Love them or hate them, sirens are crucial when it comes to alerting drivers and pedestrians that an emergency vehicle is in the vicinity. Experienced drivers make numerous judgements simultaneously when they hear a siren. Knowing full well that the decision to pull to the right side of the road and stop could be imminent to make way for whatever first responder unit is approaching. The second a siren is heard, no matter how distant, the average driver is conditioned to start looking for the flashing lights. Today, however, because of so much ambient noise, improved soundproofing of vehicles, and in-car entertainment devices, sirens are not as well heard as they once were.
Numerous studies have been conducted, testing how audible sirens are under specific conditions. Manufacturers have evolved siren technology to keep pace with and overcome these modern obstacles with the paramount goal of making the best most efficient ‘noisemakers’ available on the market. Moving first responders to an accident zone as quickly and safely as possible is one of the highest priorities of every police, fire, and EMS agency; by choosing the right siren, a department is well on its way.
Sirens are First Alerts
A siren is the first form of warning in an urban area where it is often difficult for motorists and pedestrians to notice emergency lights, since there are so many flashing and pulsating lights at ground level, especially at night. Sirens are the #1 warning devices in town, while flashing lights hold that position for open roads and highways. Even during daylight hours, when driving on the highway, flashing lights will be noticed in the rear view mirror before a siren is heard. Automobile design, coupled with surround sound music systems, some with massive subwoofers, and air-conditioning have created a ‘sound insular cocoon’ for occupants which completely masks the noise of an approaching siren. This has become a major problem with siren detection during the past couple of decades.
Studies by the U. S. Dept. of Transportation have shown that because of the above factors in urban areas, sirens are often not heard until they are within 26 to 40 feet of the hearer; the tests show this rate is almost the same in suburban or country settings. Because of these test results, first responders moving through intersections should, according to Chief Robert Avsec, travel at no more than 10 mph, a very low speed for a crew hurrying to an emergency.
A Dangerous Place: Intersections
Because most accidents between emergency crews and motorists occur at intersections or at entrances to driveways, SOGs, Standard Operating Guidelines are created by all emergency agencies clarifying procedures when approaching an intersection and when on the way to an accident zone. Two of the most important recommendations are to slow down at crossings and always be prepared to STOP because motorists may not be paying attention.
In 2012, 68% of these types of accidents happened when both flashing lights and sirens were ON proving that motorists, and even emergency vehicle drivers, simply weren’t ‘on.’ For this reason, department regulations mandate that both sirens and flashing lights be used together when vehicles are speeding to a Code 3 emergency situation. It has been shown that reaction time to visual warning lights improved when a siren was present, but that sometimes drivers are simply too oblivious to notice an approaching emergency vehicle.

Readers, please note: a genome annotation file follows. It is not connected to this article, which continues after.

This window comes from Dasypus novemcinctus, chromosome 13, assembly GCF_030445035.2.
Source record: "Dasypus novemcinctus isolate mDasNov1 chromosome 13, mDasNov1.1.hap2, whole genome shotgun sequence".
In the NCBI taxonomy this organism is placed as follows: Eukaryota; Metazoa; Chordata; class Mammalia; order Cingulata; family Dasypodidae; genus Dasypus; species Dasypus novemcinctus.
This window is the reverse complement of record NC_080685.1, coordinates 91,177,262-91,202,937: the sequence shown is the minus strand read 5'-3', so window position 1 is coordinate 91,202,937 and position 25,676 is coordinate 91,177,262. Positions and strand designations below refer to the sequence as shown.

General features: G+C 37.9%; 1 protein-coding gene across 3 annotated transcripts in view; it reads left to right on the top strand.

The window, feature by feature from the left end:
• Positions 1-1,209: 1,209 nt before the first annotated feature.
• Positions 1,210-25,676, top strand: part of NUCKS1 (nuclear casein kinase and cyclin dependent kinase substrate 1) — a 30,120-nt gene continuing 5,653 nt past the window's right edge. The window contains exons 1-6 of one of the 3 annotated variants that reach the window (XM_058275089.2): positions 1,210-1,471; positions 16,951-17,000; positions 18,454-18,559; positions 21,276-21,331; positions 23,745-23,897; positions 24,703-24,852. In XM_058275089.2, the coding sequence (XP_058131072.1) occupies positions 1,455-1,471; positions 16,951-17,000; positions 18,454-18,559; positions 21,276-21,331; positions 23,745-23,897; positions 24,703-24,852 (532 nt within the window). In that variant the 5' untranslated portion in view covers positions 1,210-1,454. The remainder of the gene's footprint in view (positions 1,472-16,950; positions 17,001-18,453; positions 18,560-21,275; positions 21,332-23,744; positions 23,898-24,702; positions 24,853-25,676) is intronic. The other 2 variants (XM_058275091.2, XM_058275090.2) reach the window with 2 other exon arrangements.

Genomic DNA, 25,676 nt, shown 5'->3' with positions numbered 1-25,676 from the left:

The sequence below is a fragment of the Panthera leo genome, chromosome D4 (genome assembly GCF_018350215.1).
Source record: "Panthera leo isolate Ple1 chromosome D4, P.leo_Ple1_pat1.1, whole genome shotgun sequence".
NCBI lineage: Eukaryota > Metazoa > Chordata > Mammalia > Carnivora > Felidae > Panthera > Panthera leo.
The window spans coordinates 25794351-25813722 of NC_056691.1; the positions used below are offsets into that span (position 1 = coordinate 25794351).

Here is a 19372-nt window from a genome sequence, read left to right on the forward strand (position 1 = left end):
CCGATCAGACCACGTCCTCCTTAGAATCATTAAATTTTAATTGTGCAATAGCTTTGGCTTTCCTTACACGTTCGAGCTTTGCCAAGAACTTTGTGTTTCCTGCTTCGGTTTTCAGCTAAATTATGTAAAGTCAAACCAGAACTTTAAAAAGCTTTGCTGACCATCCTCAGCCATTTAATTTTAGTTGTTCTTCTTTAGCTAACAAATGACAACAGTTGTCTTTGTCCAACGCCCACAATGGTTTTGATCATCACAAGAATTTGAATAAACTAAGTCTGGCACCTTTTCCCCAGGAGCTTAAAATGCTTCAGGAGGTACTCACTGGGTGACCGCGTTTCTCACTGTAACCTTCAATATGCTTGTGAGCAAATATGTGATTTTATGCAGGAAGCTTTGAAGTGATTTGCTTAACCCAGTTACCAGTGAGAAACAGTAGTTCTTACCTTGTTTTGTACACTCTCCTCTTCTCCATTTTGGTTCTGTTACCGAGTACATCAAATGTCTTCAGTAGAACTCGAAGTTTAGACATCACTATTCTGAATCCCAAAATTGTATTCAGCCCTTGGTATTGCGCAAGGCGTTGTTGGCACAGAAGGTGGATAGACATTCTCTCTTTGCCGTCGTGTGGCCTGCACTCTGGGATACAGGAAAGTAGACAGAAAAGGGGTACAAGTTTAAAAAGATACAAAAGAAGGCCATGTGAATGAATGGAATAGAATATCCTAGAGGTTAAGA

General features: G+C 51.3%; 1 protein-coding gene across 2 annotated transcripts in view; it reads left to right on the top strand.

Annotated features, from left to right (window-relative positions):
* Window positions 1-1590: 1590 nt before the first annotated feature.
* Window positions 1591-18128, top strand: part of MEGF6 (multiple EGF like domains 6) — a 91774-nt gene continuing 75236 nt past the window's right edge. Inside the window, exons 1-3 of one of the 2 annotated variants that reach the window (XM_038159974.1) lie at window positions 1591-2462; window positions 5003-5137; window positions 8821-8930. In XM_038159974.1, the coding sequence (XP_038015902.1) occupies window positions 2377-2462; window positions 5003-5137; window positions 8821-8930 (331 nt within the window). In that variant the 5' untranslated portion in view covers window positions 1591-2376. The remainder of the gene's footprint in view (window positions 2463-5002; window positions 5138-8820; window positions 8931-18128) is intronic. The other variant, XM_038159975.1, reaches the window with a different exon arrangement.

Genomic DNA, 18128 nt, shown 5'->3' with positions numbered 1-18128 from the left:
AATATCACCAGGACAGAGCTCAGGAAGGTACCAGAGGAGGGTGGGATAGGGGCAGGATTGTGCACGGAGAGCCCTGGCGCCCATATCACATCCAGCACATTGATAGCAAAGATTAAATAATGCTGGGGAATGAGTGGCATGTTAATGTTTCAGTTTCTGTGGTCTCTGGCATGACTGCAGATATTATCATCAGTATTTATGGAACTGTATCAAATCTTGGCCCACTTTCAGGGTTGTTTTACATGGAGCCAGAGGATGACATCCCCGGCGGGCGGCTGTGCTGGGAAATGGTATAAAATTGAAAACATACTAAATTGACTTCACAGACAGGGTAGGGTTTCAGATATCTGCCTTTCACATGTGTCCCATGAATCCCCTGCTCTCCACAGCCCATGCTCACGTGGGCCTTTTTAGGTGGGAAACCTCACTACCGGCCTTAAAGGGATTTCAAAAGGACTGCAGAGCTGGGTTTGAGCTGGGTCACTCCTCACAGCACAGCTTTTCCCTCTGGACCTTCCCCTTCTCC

What are the names of Siren Sounds?
Quite obviously, sirens are used to get the attention of people. so whatever siren sound does that most effectively in any given situation, is the right one to use. Accordinging to a police officer responding to a discussion thread on Reddit’s Explain Like I’m 5 it’s often necessary to switch siren sounds, according to differing traffic conditions. When moving along at speed, he states that he usually switches on “WAIL”, but when he hits some traffic and wants to get through quickly, he hits “PIERCER”. Sirens have different settings PLUS an air horn to create a variety of audible, ear-piercing choices.
Officers select the siren sound they think will do the job; it’s arbitrary.
So, what are the names of common siren sounds we’ve all heard?
Howler: A newer low-frequency sound that gets the attention of the motorist in front of a patrol vehicle by emitting low-frequency waves that the motorist ‘feels’ as well as hears.
Air-Horn: Usually a separate button on a control panel that is pressed in short blasts, medium, or for even longer duration. It has a deep low sound like an 18-wheeler and demands respect.
Priority: A high-pitched, rapid firing sound that is often engaged in intersections to move traffic.
Yelp: A series of short, high-pitched ‘yelps’ that conveys a sense of urgency, mandating a quick response by motorists to move out of the way. One drawback is that the yelps bounce off of buildings lining city streets often making it difficult to locate the actual police vehicle.
Wail: The traditional/original siren sound that repeats elongated, then fading, high and low frequencies.
2-Tone: High-pitched EEEEOOOOO, EEEEEOOOOO often used by EMS today, but first heard on European police vehicles in movies.
Manual: Much like the WAIL, but with arbitrary emphasis on the duration of the highs and lows
Blipper/Phaser/Piercer: Short riveting high-pitched ray gun sound that is intense and syncopated
When a first responder becomes very familiar with a control panel, which has controls for flashing lights as well as siren sounds, a phenomenal light show accompanied by ear-piercing cacophony can be produced that is guaranteed to not only catch the attention of those around, but to make them move out of the way as quickly as possible. When sirens ARE heard, they work!